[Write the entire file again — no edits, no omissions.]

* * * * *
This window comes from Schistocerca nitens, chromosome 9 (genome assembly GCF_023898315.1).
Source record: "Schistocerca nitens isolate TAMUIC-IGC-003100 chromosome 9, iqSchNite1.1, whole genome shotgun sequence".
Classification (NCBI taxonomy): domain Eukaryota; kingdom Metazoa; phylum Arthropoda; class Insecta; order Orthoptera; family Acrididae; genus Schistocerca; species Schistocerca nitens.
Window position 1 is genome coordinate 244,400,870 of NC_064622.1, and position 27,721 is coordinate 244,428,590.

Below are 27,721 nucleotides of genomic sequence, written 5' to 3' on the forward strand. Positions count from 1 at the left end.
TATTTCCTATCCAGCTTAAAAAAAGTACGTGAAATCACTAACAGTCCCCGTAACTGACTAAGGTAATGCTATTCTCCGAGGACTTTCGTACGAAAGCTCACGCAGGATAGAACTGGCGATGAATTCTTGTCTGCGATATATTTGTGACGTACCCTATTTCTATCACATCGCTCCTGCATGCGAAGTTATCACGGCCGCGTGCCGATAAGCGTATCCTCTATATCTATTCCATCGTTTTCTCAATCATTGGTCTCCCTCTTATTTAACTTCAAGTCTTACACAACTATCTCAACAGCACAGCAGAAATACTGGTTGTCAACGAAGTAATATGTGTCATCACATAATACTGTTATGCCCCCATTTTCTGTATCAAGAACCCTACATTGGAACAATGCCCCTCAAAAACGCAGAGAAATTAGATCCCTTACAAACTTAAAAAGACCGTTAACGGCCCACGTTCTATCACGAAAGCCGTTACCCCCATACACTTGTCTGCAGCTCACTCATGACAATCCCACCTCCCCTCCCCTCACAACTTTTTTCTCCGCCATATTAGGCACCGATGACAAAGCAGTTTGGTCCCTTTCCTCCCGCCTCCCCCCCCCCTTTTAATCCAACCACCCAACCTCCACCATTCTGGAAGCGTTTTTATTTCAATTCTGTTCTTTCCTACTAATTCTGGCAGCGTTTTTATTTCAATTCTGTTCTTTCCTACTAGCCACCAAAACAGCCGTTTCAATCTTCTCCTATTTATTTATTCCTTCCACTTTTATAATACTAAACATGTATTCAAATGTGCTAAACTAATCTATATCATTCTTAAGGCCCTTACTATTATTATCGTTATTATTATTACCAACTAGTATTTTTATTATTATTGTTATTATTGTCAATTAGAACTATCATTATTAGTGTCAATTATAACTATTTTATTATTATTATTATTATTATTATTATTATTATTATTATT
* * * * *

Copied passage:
This window comes from Schistocerca nitens, chromosome 9 (genome assembly GCF_023898315.1).
Source record: "Schistocerca nitens isolate TAMUIC-IGC-003100 chromosome 9, iqSchNite1.1, whole genome shotgun sequence".
Classification (NCBI taxonomy): domain Eukaryota; kingdom Metazoa; phylum Arthropoda; class Insecta; order Orthoptera; family Acrididae; genus Schistocerca; species Schistocerca nitens.
Window position 1 is genome coordinate 244,400,870 of NC_064622.1, and position 27,721 is coordinate 244,428,590.

Below are 27,721 nucleotides of genomic sequence, written 5' to 3' on the forward strand. Positions count from 1 at the left end.
TATTTCCTATCCAGCTTAAAAAAAGTACGTGAAATCACTAACAGTCCCCGTAACTGACTAAGGTAATGCTATTCTCCGAGGACTTTCGTACGAAAGCTCACGCAGGATAGAACTGGCGATGAATTCTTGTCTGCGATATATTTGTGACGTACCCTATTTCTATCACATCGCTCCTGCATGCGAAGTTATCACGGCCGCGTGCCGATAAGCGTATCCTCTATATCTATTCCATCGTTTTCTCAATCATTGGTCTCCCTCTTATTTAACTTCAAGTCTTACACAACTATCTCAACAGCACAGCAGAAATACTGGTTGTCAACGAAGTAATATGTGTCATCACATAATACTGTTATGCCCCCATTTTCTGTATCAAGAACCCTACATTGGAACAATGCCCCTCAAAAACGCAGAGAAATTAGATCCCTTACAAACTTAAAAAGACCGTTAACGGCCCACGTTCTATCACGAAAGCCGTTACCCCCATACACTTGTCTGCAGCTCACTCATGACAATCCCACCTCCCCTCCCCTCACAACTTTTTTCTCCGCCATATTAGGCACCGATGACAAAGCAGTTTGGTCCCTTTCCTCCCGCCTCCCCCCCCCCTTTTAATCCAACCACCCAACCTCCACCATTCTGGAAGCGTTTTTATTTCAATTCTGTTCTTTCCTACTAATTCTGGCAGCGTTTTTATTTCAATTCTGTTCTTTCCTACTAGCCACCAAAACAGCCGTTTCAATCTTCTCCTATTTATTTATTCCTTCCACTTTTATAATACTAAACATGTATTCAAATGTGCTAAACTAATCTATATCATTCTTAAGGCCCTTACTATTATTATCGTTATTATTATTACCAACTAGTATTTTTATTATTATTGTTATTATTGTCAATTAGAACTATCATTATTAGTGTCAATTATAACTATTTTATTATTATTATTATTATTATTATTATTATTATTATTATT